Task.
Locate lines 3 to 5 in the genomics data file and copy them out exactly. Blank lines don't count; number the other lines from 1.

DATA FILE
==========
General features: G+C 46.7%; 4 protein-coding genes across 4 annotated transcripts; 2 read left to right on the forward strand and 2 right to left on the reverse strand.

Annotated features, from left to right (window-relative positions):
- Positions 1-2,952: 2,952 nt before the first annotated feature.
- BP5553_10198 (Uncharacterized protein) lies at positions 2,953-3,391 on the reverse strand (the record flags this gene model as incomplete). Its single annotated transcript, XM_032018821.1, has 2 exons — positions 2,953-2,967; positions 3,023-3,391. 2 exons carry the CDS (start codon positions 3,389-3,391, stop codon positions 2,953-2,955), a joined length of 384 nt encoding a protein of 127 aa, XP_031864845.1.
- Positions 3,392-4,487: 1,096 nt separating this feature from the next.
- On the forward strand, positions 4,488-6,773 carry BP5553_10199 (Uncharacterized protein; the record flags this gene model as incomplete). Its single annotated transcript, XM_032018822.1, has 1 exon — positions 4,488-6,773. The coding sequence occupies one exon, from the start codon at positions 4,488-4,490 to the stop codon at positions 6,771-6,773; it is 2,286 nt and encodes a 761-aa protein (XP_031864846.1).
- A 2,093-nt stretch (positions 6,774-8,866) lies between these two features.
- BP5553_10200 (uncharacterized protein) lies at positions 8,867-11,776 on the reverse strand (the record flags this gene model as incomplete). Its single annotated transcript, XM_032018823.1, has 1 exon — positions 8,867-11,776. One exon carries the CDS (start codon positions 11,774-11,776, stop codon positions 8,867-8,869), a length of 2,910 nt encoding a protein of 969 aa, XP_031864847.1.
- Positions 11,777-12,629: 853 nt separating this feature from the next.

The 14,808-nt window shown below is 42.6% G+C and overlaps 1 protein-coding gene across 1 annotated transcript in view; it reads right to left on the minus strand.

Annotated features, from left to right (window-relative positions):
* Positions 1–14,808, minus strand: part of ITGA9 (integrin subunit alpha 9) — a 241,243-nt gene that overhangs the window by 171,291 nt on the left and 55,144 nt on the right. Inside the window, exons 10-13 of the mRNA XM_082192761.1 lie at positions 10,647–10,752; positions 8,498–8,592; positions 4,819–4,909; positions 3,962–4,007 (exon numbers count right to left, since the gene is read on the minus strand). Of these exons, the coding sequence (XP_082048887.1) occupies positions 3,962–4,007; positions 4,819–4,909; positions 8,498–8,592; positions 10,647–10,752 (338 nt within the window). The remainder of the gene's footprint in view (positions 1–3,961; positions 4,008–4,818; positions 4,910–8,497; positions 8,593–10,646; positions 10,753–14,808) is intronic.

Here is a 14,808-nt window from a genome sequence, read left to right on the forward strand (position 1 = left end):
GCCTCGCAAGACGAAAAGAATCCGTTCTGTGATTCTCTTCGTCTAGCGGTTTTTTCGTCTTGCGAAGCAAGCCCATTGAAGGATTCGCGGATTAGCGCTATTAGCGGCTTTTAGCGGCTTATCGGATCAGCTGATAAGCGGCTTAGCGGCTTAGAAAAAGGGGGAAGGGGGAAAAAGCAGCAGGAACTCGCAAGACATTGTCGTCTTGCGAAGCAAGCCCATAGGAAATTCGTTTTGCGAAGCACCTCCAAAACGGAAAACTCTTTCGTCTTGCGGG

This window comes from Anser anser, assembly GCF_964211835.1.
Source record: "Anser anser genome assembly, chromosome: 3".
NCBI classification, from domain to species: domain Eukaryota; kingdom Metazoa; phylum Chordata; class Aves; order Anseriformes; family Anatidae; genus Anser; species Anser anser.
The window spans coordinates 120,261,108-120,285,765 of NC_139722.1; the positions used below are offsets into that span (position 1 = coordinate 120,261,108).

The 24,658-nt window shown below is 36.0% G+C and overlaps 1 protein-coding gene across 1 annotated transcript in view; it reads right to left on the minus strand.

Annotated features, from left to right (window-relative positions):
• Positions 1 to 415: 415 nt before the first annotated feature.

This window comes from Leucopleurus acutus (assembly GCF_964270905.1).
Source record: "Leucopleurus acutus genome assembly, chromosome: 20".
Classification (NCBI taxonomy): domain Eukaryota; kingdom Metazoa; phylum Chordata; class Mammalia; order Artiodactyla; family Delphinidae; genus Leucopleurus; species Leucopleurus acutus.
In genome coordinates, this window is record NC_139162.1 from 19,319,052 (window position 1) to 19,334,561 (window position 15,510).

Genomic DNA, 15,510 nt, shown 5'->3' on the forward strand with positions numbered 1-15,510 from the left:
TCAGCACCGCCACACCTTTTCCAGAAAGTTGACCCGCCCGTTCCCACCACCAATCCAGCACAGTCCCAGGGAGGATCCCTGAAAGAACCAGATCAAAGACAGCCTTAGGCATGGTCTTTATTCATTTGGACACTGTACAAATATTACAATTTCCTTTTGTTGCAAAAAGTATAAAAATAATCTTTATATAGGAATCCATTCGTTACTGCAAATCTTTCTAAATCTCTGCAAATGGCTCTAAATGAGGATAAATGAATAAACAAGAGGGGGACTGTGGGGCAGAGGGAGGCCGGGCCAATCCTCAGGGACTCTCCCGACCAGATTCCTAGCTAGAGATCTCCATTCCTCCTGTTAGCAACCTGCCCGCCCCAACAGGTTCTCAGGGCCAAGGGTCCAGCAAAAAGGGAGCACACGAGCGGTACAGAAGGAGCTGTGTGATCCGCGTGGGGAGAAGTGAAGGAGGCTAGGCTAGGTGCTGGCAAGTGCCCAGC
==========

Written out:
- Positions 1-2,952: 2,952 nt before the first annotated feature.
- BP5553_10198 (Uncharacterized protein) lies at positions 2,953-3,391 on the reverse strand (the record flags this gene model as incomplete). Its single annotated transcript, XM_032018821.1, has 2 exons — positions 2,953-2,967; positions 3,023-3,391. 2 exons carry the CDS (start codon positions 3,389-3,391, stop codon positions 2,953-2,955), a joined length of 384 nt encoding a protein of 127 aa, XP_031864845.1.
- Positions 3,392-4,487: 1,096 nt separating this feature from the next.